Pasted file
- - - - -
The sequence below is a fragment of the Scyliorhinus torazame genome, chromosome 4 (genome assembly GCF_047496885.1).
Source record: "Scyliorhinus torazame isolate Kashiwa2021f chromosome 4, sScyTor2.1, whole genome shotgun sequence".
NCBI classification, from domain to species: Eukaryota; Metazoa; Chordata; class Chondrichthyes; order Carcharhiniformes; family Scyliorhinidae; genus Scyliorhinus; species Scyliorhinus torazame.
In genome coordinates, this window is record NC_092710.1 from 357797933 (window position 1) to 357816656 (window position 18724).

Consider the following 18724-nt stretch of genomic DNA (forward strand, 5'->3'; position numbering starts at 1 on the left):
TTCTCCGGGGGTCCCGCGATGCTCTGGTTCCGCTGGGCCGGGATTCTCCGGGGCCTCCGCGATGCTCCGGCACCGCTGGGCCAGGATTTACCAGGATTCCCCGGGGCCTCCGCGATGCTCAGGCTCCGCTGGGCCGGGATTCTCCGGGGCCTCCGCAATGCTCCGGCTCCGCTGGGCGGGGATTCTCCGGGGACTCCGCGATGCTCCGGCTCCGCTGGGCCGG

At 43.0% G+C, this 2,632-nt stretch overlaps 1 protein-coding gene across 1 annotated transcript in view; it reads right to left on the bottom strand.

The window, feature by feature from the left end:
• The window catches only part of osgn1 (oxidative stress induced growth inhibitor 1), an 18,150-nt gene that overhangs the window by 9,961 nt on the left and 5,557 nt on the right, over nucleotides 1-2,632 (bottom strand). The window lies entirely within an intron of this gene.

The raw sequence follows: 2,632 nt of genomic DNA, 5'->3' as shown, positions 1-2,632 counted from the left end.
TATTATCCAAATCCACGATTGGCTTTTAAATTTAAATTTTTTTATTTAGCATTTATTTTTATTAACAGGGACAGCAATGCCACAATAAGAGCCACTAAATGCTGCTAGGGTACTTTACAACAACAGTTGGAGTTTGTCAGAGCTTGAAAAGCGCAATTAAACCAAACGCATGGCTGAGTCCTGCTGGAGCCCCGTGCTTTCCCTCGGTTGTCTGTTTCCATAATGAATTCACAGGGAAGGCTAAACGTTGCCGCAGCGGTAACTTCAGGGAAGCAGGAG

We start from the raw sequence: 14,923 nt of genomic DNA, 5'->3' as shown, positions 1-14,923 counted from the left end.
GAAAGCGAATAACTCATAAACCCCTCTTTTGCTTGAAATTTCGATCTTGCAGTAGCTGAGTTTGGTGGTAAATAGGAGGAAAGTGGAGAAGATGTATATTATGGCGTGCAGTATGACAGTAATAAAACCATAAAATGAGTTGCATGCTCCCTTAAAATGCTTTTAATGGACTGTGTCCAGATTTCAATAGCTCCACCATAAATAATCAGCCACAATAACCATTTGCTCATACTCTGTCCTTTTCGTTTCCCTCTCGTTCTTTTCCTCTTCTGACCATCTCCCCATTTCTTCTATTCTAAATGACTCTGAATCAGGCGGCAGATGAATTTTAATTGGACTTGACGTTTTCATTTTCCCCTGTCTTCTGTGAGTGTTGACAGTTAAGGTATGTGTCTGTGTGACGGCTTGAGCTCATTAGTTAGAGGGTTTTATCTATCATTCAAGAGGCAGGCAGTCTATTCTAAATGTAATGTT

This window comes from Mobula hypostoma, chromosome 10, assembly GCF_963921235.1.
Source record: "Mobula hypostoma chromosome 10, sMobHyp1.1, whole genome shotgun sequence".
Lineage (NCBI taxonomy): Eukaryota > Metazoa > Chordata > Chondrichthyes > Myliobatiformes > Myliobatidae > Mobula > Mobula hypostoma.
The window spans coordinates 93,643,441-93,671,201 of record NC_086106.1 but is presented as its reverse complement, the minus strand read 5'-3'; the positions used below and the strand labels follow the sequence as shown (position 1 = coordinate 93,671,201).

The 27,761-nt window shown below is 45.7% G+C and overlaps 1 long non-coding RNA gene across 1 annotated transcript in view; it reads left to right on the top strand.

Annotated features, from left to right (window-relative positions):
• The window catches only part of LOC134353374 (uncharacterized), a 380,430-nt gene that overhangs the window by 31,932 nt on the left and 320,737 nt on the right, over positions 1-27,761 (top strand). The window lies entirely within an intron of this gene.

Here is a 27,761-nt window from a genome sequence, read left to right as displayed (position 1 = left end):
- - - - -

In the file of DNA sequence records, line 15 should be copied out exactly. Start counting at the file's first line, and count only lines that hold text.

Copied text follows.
Source record: "Mobula hypostoma chromosome 10, sMobHyp1.1, whole genome shotgun sequence".